Philosophy Lexicon of Arguments

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Representation, philosophy: representations are adopted internal conditions, such as visual imaginations or linguistic completions, which set in as associations or are possibly developed by reconstruction. In a wider sense, sentences, words, and symbols are representations within a character system. See also truth maker, idea, sentences, propositions, intensions, correspondence, speech act theory.

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Annotation: The above characterizations of concepts are neither definitions nor exhausting presentations of problems related to them. Instead, they are intended to give a short introduction to the contributions below. – Lexicon of Arguments.
 
Author Item Excerpt Meta data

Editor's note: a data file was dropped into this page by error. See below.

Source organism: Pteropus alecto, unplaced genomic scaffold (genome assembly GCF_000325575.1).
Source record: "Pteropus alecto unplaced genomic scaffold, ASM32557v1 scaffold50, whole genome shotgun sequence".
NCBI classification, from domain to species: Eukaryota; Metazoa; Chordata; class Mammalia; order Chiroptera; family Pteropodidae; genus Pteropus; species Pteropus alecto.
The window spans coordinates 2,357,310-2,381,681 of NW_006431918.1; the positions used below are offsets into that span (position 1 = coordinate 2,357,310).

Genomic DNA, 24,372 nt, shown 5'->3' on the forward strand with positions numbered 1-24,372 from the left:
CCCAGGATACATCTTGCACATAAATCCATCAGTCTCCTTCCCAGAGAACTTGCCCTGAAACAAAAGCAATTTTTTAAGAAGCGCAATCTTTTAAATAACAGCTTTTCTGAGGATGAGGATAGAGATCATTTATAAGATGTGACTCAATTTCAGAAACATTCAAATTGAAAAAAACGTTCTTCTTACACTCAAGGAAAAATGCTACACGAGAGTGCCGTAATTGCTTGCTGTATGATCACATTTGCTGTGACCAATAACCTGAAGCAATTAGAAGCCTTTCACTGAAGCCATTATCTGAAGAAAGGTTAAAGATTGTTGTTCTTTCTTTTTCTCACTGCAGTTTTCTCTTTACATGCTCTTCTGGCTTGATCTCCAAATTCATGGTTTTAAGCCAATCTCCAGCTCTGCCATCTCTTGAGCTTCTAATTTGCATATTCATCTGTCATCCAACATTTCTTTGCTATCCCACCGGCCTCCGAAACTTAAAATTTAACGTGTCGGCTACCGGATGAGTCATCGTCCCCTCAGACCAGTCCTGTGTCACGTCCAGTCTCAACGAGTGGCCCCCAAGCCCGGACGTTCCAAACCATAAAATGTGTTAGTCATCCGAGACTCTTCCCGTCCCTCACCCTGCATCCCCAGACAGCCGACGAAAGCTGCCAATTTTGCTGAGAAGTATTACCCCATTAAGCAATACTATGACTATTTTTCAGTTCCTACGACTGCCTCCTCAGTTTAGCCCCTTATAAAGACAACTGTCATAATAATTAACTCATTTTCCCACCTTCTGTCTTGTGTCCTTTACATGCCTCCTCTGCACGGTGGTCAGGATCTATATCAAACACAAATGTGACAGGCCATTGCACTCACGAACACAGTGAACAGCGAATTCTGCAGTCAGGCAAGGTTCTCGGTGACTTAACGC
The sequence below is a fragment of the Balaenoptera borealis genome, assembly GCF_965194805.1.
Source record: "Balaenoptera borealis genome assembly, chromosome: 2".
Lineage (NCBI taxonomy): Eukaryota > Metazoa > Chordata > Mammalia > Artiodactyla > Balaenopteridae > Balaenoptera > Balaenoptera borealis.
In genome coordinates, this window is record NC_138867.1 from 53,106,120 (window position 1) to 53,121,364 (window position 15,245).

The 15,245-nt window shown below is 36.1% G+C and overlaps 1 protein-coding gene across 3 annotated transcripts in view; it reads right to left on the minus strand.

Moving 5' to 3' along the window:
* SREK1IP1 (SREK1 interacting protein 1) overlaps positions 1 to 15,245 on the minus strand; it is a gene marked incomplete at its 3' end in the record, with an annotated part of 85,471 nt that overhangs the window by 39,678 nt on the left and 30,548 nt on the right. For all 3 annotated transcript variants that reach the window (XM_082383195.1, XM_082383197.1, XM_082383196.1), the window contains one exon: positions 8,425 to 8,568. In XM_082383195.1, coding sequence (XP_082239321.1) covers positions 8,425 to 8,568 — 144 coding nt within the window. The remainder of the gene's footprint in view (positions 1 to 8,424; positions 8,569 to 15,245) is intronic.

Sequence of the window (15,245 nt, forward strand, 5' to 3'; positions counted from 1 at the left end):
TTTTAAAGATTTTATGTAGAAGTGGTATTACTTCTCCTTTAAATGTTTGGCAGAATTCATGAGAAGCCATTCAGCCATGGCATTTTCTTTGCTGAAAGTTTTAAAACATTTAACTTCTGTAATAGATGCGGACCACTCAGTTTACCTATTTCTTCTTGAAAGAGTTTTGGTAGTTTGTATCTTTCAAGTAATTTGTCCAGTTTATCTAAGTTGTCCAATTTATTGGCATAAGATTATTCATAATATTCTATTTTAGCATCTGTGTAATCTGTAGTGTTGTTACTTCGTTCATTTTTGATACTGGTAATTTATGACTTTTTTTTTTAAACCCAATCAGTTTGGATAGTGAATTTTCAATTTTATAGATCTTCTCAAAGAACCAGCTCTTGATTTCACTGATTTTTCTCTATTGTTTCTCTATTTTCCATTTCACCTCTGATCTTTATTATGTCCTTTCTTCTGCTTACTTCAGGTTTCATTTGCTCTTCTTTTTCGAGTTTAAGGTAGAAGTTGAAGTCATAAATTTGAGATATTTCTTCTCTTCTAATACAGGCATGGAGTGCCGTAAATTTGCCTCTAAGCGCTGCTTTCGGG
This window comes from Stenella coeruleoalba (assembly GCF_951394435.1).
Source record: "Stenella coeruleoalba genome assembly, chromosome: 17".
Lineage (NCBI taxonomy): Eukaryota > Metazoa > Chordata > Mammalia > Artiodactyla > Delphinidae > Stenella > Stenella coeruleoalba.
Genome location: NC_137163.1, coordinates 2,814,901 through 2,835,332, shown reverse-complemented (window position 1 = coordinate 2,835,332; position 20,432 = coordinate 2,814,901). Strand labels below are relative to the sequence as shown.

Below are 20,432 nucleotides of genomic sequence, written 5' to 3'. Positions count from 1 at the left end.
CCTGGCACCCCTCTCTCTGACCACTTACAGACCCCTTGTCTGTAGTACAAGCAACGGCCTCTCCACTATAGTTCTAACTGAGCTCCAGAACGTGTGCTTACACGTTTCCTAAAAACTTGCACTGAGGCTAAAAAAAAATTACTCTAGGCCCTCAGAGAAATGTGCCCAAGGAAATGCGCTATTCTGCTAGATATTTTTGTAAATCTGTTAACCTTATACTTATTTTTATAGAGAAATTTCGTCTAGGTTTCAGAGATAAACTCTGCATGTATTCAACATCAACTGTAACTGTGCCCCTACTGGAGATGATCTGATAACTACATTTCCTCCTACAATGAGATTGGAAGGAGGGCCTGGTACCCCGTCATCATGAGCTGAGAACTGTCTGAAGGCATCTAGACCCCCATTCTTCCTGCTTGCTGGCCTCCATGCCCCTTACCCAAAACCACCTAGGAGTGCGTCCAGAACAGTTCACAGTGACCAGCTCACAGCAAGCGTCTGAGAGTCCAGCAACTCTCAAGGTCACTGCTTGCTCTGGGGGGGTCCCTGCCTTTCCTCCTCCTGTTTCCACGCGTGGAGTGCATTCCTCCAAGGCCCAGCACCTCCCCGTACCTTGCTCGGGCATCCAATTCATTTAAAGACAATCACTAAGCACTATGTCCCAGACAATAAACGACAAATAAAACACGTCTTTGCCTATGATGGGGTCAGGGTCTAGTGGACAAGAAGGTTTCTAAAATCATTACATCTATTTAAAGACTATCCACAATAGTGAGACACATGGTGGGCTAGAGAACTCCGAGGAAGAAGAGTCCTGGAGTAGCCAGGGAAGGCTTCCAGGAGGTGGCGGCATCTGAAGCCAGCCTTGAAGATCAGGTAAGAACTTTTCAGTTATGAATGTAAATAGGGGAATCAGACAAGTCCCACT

Books on Amazon
I 86
Representation / transcendental / Tugendhat: newer direction: renounced representations and put clear that consciousness refers to the objects directly rather than through internal representatives
I 307
Representation / Tugendhat: rather signs than r.: understanding: competent use of the signs- basic: e.g. "and" and "or"; not asserting - instead: verification rules, then use rules.

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Explanation of symbols: Roman numerals indicate the source, arabic numerals indicate the page number. The corresponding books are indicated on the right hand side. ((s)…): Comment by the sender of the contribution.

Tu I
E. Tugendhat
Vorlesungen zur Einführung in die Sprachanalytische Philosophie Frankfurt 1976

Tu II
E. Tugendhat
Philosophische Aufsätze Frankfurt 1992


> Counter arguments against Tugendhat
> Counter arguments in relation to Representation



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Ed. Martin Schulz, access date 2017-06-25